Free to Learn

In 1965, soon after John Holt’s first book, How Children Fail, was published, a teacher wrote to him, saying, in effect,

I have just read your book, and like it.  But there is something you don’t know, that you should know. For over thirty years I have been teaching in the public schools of New York City. For over thirty years, along with my fellow teachers, I have been going to educational conferences, and training sessions, and workshops, to hear countless leaders in education talk, as you do, about the dignity of the child, and the importance of individual differences, and of fostering positive self-concepts, and building on the interests of the child, and letting the child learn from curiosity rather than fear.  And for thirty years I and my fellow teachers, as we went back to our classrooms, have said to ourselves, “Well, back to reality,” and have gone on doing just what we had done all along which was to try to bribe, scare, and shame children into learning what someone else had decided they ought to know.

I, too, could have written these words to Mr. Holt when I was teaching in the public system.  I would have added that my enthusiasm in learning new techniques which promised to deliver what I so believed in would have fortified me to “Instill change!”  .. going back to my classroom with excitement and determination.  Until they, too, failed.  The fact of the matter is that you simply cannot respectfully force someone to learn or meet the individual needs of 20 – 30 people at the same time.

THE GOOD NEWS IS we don’t have to do that.  Instead we CAN honor the dignity of humanity, appreciate individual differences, foster positive self-concept, and allow the teen to explore his/her interests and learn from his/her curiosity rather than from fear. There is a great option.  We have the FREEDOM to educate outside of the traditional school system.  It’s called “Home Schooling” and Open Doors is here to help you make that happen.

Birds fly, Fish swim; Man thinks and learns

“I would be against trying to cram knowledge into the heads of children, even if we could agree on what knowledge to cram, and could be sure it would not go out of date, even if we could be sure that, once crammed in, it would stay in.  Even then, I would trust the child to direct his own learning. For it seems to me a fact that, in our struggle to make sense out of life, the things we most need to learn are the things we most want to learn. To put this another way, curiosity is hardly ever idle. What we want to know, we want to know for a reason.  The reason is that there is a hole, a gap, an empty space in our understanding of things, our mental model of the world. We feel that gap like a hole in a tooth and want to fill it up. It makes us ask How? When? Why? While the gap is there, we are in tension, in suspense. Listen to the anxiety in a person’s voice when he says, ‘This doesn’t make sense!’ When the gap in our understanding is filled, we feel pleasure, satisfaction, relief.  Things make sense again – or at any rate, they make more sense than they did.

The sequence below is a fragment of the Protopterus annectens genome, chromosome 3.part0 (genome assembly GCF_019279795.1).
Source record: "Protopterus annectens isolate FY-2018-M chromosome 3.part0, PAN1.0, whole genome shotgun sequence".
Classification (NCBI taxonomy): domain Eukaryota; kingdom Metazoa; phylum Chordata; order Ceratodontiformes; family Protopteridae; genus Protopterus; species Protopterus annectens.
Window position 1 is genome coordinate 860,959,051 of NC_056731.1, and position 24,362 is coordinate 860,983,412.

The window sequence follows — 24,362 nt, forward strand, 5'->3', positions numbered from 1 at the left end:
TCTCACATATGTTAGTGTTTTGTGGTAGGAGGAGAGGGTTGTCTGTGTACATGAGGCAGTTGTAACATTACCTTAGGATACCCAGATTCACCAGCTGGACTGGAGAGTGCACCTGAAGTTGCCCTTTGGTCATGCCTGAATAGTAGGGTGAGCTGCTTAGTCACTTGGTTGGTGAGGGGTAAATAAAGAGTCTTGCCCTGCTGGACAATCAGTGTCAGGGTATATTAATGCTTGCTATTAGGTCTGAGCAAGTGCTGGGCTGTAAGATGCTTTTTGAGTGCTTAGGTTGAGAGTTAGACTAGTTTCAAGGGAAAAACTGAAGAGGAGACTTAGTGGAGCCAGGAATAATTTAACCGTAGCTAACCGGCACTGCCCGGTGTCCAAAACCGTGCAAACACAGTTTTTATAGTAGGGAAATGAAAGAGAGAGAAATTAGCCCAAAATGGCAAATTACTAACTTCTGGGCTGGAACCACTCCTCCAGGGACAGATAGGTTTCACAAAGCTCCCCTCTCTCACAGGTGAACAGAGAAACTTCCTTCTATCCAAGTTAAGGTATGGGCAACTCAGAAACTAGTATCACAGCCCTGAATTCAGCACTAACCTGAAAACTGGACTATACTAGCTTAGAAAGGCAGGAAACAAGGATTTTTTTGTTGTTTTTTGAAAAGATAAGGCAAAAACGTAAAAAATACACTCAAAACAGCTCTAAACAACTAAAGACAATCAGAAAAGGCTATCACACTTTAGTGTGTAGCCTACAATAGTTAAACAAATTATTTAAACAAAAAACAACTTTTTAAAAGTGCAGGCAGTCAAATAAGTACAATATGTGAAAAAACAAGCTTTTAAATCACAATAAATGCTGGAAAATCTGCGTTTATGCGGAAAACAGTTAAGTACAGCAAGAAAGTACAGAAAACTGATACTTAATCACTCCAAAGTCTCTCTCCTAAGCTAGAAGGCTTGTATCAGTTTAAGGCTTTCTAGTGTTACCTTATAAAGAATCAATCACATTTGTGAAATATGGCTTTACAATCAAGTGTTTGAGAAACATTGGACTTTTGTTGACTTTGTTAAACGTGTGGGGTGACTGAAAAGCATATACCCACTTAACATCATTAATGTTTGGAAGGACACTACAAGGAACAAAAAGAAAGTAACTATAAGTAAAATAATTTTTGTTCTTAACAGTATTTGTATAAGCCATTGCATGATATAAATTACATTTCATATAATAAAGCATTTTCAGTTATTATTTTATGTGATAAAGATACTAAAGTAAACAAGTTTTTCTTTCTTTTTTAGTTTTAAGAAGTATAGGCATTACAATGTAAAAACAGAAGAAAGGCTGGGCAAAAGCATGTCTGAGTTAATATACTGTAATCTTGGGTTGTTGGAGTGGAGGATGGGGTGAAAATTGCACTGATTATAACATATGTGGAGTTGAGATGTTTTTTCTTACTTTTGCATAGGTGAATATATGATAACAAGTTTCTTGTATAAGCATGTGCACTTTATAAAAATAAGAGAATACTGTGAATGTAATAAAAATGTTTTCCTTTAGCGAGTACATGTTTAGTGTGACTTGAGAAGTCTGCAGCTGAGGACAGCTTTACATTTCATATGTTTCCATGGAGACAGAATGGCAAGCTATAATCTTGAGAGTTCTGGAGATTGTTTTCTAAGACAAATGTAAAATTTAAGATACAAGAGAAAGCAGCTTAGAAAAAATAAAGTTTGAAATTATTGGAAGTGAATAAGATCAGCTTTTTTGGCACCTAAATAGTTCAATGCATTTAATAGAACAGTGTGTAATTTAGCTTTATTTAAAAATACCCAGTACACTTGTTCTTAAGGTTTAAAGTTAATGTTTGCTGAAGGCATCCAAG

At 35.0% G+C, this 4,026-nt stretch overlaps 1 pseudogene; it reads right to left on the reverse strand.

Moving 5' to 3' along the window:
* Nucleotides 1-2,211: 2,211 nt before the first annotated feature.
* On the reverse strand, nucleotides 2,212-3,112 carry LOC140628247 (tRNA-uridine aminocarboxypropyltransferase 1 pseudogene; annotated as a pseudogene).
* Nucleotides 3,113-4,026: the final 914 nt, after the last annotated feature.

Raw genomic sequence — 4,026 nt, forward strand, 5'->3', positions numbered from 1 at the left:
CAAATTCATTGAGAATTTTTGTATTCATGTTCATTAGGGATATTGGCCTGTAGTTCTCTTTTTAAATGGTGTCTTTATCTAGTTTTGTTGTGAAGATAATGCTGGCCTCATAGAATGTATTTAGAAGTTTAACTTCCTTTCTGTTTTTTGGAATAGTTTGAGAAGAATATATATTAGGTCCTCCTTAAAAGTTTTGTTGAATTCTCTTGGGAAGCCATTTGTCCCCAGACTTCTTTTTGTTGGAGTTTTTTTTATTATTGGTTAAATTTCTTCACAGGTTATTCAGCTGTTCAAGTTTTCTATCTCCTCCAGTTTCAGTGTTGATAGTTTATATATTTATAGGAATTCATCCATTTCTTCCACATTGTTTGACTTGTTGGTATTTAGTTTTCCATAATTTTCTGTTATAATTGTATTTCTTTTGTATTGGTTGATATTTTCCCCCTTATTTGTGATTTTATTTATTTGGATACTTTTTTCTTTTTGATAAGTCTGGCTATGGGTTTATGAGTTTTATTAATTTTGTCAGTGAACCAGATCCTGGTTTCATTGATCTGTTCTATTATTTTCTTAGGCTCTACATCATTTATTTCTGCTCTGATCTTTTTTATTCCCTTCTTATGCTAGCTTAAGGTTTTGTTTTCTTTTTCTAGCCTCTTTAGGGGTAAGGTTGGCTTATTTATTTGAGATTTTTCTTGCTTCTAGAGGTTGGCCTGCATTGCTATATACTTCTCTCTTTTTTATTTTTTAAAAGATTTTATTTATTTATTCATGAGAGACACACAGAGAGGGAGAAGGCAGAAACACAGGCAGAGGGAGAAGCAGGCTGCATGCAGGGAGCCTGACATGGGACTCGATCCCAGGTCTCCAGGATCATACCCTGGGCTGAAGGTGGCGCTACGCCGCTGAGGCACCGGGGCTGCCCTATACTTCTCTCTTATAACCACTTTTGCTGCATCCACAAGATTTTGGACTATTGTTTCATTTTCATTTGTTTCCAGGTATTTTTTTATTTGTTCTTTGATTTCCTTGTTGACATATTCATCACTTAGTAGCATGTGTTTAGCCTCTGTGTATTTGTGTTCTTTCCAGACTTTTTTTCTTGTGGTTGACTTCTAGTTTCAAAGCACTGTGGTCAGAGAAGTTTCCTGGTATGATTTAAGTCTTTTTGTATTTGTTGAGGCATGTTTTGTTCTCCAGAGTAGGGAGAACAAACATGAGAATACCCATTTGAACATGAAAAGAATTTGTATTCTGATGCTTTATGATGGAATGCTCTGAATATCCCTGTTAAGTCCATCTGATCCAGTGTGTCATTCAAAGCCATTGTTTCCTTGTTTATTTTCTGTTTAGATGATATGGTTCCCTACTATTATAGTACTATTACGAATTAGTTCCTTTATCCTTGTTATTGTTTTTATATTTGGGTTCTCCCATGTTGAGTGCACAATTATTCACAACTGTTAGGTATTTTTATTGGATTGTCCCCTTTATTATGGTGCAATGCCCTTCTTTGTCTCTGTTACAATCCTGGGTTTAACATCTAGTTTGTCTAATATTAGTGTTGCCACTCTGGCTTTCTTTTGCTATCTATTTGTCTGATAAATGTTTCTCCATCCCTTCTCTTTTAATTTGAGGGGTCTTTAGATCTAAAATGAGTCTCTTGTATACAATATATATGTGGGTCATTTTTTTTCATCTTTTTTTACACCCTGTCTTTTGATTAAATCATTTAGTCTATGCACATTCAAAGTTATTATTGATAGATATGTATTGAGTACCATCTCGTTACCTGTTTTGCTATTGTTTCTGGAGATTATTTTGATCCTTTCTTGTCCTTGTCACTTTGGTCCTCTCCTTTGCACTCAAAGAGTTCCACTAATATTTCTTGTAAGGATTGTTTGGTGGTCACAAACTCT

When we learn this way, for these reasons, we learn both rapidly and permanently. The person who really needs to know something, does not need to be told many times, drilled, tested.  Once is enough.

Man is by nature a learning animal. Birds fly, fish swim; man thinks and learns.”

John Holt from How Children Learn

john holt